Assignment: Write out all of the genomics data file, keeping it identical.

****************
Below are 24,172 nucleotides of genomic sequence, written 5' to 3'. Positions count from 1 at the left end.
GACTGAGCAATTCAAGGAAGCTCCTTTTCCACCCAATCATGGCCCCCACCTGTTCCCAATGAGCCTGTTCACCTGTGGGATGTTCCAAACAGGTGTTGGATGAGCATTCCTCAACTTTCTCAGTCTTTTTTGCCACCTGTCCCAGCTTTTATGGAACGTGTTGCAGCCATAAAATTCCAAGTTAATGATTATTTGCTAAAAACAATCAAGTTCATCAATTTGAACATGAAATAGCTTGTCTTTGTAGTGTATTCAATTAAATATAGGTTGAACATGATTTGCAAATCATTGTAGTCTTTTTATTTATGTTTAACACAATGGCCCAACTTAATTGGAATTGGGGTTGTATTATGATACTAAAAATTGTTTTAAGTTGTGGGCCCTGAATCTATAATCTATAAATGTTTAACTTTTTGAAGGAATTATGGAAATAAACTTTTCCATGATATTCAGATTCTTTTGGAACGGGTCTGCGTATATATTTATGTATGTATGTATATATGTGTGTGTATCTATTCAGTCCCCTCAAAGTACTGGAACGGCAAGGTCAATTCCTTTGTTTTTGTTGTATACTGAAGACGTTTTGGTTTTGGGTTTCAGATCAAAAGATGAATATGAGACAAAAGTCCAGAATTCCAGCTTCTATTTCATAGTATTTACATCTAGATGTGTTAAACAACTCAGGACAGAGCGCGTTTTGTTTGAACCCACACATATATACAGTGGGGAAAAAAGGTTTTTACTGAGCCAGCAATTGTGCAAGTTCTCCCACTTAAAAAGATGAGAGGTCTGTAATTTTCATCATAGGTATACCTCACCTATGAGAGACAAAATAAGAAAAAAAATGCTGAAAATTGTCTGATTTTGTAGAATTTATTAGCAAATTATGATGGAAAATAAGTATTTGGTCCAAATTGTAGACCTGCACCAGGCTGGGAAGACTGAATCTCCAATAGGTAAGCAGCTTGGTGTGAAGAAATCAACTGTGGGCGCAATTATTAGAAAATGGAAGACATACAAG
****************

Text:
Below are 24,172 nucleotides of genomic sequence, written 5' to 3'. Positions count from 1 at the left end.
GACTGAGCAATTCAAGGAAGCTCCTTTTCCACCCAATCATGGCCCCCACCTGTTCCCAATGAGCCTGTTCACCTGTGGGATGTTCCAAACAGGTGTTGGATGAGCATTCCTCAACTTTCTCAGTCTTTTTTGCCACCTGTCCCAGCTTTTATGGAACGTGTTGCAGCCATAAAATTCCAAGTTAATGATTATTTGCTAAAAACAATCAAGTTCATCAATTTGAACATGAAATAGCTTGTCTTTGTAGTGTATTCAATTAAATATAGGTTGAACATGATTTGCAAATCATTGTAGTCTTTTTATTTATGTTTAACACAATGGCCCAACTTAATTGGAATTGGGGTTGTATTATGATACTAAAAATTGTTTTAAGTTGTGGGCCCTGAATCTATAATCTATAAATGTTTAACTTTTTGAAGGAATTATGGAAATAAACTTTTCCATGATATTCAGATTCTTTTGGAACGGGTCTGCGTATATATTTATGTATGTATGTATATATGTGTGTGTATCTATTCAGTCCCCTCAAAGTACTGGAACGGCAAGGTCAATTCCTTTGTTTTTGTTGTATACTGAAGACGTTTTGGTTTTGGGTTTCAGATCAAAAGATGAATATGAGACAAAAGTCCAGAATTCCAGCTTCTATTTCATAGTATTTACATCTAGATGTGTTAAACAACTCAGGACAGAGCGCGTTTTGTTTGAACCCACACATATATACAGTGGGGAAAAAAGGTTTTTACTGAGCCAGCAATTGTGCAAGTTCTCCCACTTAAAAAGATGAGAGGTCTGTAATTTTCATCATAGGTATACCTCACCTATGAGAGACAAAATAAGAAAAAAAATGCTGAAAATTGTCTGATTTTGTAGAATTTATTAGCAAATTATGATGGAAAATAAGTATTTGGTCCAAATTGTAGACCTGCACCAGGCTGGGAAGACTGAATCTCCAATAGGTAAGCAGCTTGGTGTGAAGAAATCAACTGTGGGCGCAATTATTAGAAAATGGAAGACATACAAG